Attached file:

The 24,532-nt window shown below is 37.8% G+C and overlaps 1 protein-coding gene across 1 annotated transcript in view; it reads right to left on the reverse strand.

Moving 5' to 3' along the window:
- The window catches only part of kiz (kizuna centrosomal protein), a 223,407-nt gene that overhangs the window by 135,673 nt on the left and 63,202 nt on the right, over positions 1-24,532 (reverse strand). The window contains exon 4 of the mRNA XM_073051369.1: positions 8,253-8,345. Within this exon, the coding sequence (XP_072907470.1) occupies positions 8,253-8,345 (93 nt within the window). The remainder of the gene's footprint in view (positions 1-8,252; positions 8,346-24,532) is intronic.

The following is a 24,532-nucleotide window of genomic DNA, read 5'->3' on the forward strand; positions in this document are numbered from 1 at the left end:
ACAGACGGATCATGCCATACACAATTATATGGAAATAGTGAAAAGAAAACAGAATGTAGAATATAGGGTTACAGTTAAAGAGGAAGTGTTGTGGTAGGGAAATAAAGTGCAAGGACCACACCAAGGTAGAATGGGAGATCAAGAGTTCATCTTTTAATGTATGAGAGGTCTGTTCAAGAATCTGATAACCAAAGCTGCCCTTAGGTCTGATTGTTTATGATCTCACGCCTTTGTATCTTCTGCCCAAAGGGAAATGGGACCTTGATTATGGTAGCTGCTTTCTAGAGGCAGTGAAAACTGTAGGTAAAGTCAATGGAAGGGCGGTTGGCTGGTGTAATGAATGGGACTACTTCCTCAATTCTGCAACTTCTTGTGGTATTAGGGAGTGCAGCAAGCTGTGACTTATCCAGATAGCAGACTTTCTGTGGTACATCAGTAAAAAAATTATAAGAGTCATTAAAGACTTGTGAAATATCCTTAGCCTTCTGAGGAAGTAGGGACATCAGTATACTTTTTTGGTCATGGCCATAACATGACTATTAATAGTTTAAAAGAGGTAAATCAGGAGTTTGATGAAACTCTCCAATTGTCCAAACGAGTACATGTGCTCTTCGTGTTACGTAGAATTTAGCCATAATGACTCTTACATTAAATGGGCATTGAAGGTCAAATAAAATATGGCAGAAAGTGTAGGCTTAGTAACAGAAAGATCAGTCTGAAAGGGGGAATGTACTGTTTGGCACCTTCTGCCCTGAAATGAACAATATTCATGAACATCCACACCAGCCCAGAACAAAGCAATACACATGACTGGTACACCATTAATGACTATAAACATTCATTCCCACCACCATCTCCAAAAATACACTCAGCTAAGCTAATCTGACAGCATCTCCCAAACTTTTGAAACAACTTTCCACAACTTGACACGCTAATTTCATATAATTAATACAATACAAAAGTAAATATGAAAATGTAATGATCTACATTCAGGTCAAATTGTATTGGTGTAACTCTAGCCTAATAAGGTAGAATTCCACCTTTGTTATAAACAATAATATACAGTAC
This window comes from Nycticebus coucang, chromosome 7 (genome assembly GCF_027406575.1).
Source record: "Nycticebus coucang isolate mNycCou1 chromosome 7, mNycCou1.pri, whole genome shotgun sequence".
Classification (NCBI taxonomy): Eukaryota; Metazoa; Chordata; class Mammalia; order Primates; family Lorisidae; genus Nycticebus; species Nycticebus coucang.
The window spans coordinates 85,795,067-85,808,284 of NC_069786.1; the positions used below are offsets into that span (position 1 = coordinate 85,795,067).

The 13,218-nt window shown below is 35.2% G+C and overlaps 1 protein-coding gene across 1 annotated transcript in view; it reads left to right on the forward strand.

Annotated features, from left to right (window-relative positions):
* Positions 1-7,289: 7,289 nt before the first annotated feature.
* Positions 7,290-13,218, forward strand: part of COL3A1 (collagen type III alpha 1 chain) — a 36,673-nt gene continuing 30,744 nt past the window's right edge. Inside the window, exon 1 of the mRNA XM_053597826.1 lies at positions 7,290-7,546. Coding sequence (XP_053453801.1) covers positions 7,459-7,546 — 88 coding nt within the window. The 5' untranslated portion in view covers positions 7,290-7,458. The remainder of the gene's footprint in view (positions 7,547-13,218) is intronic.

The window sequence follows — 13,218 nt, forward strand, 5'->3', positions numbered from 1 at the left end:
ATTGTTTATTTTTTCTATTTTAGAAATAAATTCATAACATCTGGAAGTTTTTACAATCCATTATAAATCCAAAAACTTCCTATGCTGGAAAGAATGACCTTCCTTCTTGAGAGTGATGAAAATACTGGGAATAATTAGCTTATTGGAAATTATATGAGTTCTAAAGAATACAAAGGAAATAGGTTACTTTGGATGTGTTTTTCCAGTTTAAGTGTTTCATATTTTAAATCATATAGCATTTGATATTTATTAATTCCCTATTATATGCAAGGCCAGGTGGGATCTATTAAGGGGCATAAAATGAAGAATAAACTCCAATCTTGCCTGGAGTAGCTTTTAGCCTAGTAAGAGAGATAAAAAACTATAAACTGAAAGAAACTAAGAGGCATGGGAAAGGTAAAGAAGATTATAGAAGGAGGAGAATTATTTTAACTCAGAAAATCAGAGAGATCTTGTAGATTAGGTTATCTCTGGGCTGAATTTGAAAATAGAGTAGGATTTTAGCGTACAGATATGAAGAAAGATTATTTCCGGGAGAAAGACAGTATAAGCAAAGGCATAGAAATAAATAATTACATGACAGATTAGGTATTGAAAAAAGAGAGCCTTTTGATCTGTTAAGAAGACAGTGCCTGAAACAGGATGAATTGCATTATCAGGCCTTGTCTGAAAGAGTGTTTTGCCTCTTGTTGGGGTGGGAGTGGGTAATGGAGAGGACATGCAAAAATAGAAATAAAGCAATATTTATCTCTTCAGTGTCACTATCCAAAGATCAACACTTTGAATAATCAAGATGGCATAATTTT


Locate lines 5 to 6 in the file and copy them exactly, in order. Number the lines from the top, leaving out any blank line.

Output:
ACAGACGGATCATGCCATACACAATTATATGGAAATAGTGAAAAGAAAACAGAATGTAGAATATAGGGTTACAGTTAAAGAGGAAGTGTTGTGGTAGGGAAATAAAGTGCAAGGACCACACCAAGGTAGAATGGGAGATCAAGAGTTCATCTTTTAATGTATGAGAGGTCTGTTCAAGAATCTGATAACCAAAGCTGCCCTTAGGTCTGATTGTTTATGATCTCACGCCTTTGTATCTTCTGCCCAAAGGGAAATGGGACCTTGATTATGGTAGCTGCTTTCTAGAGGCAGTGAAAACTGTAGGTAAAGTCAATGGAAGGGCGGTTGGCTGGTGTAATGAATGGGACTACTTCCTCAATTCTGCAACTTCTTGTGGTATTAGGGAGTGCAGCAAGCTGTGACTTATCCAGATAGCAGACTTTCTGTGGTACATCAGTAAAAAAATTATAAGAGTCATTAAAGACTTGTGAAATATCCTTAGCCTTCTGAGGAAGTAGGGACATCAGTATACTTTTTTGGTCATGGCCATAACATGACTATTAATAGTTTAAAAGAGGTAAATCAGGAGTTTGATGAAACTCTCCAATTGTCCAAACGAGTACATGTGCTCTTCGTGTTACGTAGAATTTAGCCATAATGACTCTTACATTAAATGGGCATTGAAGGTCAAATAAAATATGGCAGAAAGTGTAGGCTTAGTAACAGAAAGATCAGTCTGAAAGGGGGAATGTACTGTTTGGCACCTTCTGCCCTGAAATGAACAATATTCATGAACATCCACACCAGCCCAGAACAAAGCAATACACATGACTGGTACACCATTAATGACTATAAACATTCATTCCCACCACCATCTCCAAAAATACACTCAGCTAAGCTAATCTGACAGCATCTCCCAAACTTTTGAAACAACTTTCCACAACTTGACACGCTAATTTCATATAATTAATACAATACAAAAGTAAATATGAAAATGTAATGATCTACATTCAGGTCAAATTGTATTGGTGTAACTCTAGCCTAATAAGGTAGAATTCCACCTTTGTTATAAACAATAATATACAGTAC
This window comes from Nycticebus coucang, chromosome 7 (genome assembly GCF_027406575.1).